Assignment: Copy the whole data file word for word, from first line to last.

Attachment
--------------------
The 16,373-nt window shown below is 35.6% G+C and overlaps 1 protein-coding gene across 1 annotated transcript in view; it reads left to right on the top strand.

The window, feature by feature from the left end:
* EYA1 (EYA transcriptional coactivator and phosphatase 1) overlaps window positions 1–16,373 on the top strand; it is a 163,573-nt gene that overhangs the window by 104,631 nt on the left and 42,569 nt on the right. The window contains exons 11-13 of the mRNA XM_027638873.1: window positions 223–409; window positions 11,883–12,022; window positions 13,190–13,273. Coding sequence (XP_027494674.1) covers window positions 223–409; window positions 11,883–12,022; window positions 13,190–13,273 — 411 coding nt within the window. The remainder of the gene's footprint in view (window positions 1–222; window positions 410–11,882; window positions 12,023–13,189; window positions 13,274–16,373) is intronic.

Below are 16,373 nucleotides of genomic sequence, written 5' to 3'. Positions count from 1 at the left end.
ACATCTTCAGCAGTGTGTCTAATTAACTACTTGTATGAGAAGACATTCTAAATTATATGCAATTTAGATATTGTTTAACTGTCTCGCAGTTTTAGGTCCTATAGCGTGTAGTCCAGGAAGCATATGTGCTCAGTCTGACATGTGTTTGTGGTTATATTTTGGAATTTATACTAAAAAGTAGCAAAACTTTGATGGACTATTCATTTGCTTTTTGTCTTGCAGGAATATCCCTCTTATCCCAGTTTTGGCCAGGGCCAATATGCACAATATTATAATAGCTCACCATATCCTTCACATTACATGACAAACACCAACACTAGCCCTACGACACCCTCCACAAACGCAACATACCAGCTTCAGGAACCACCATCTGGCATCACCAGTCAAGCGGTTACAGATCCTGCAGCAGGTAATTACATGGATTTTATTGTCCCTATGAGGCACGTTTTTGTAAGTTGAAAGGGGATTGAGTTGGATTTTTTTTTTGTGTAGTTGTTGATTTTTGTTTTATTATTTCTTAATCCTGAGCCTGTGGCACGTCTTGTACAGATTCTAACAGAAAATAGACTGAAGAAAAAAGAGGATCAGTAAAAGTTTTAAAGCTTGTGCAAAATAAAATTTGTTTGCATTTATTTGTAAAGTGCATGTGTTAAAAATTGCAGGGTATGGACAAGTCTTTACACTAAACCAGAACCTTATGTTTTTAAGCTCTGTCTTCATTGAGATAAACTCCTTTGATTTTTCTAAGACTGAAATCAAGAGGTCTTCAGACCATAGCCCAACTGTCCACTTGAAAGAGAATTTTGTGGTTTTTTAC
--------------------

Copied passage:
The 16,373-nt window shown below is 35.6% G+C and overlaps 1 protein-coding gene across 1 annotated transcript in view; it reads left to right on the top strand.

The window, feature by feature from the left end:
* EYA1 (EYA transcriptional coactivator and phosphatase 1) overlaps window positions 1–16,373 on the top strand; it is a 163,573-nt gene that overhangs the window by 104,631 nt on the left and 42,569 nt on the right. The window contains exons 11-13 of the mRNA XM_027638873.1: window positions 223–409; window positions 11,883–12,022; window positions 13,190–13,273. Coding sequence (XP_027494674.1) covers window positions 223–409; window positions 11,883–12,022; window positions 13,190–13,273 — 411 coding nt within the window. The remainder of the gene's footprint in view (window positions 1–222; window positions 410–11,882; window positions 12,023–13,189; window positions 13,274–16,373) is intronic.

Below are 16,373 nucleotides of genomic sequence, written 5' to 3'. Positions count from 1 at the left end.
ACATCTTCAGCAGTGTGTCTAATTAACTACTTGTATGAGAAGACATTCTAAATTATATGCAATTTAGATATTGTTTAACTGTCTCGCAGTTTTAGGTCCTATAGCGTGTAGTCCAGGAAGCATATGTGCTCAGTCTGACATGTGTTTGTGGTTATATTTTGGAATTTATACTAAAAAGTAGCAAAACTTTGATGGACTATTCATTTGCTTTTTGTCTTGCAGGAATATCCCTCTTATCCCAGTTTTGGCCAGGGCCAATATGCACAATATTATAATAGCTCACCATATCCTTCACATTACATGACAAACACCAACACTAGCCCTACGACACCCTCCACAAACGCAACATACCAGCTTCAGGAACCACCATCTGGCATCACCAGTCAAGCGGTTACAGATCCTGCAGCAGGTAATTACATGGATTTTATTGTCCCTATGAGGCACGTTTTTGTAAGTTGAAAGGGGATTGAGTTGGATTTTTTTTTTGTGTAGTTGTTGATTTTTGTTTTATTATTTCTTAATCCTGAGCCTGTGGCACGTCTTGTACAGATTCTAACAGAAAATAGACTGAAGAAAAAAGAGGATCAGTAAAAGTTTTAAAGCTTGTGCAAAATAAAATTTGTTTGCATTTATTTGTAAAGTGCATGTGTTAAAAATTGCAGGGTATGGACAAGTCTTTACACTAAACCAGAACCTTATGTTTTTAAGCTCTGTCTTCATTGAGATAAACTCCTTTGATTTTTCTAAGACTGAAATCAAGAGGTCTTCAGACCATAGCCCAACTGTCCACTTGAAAGAGAATTTTGTGGTTTTTTAC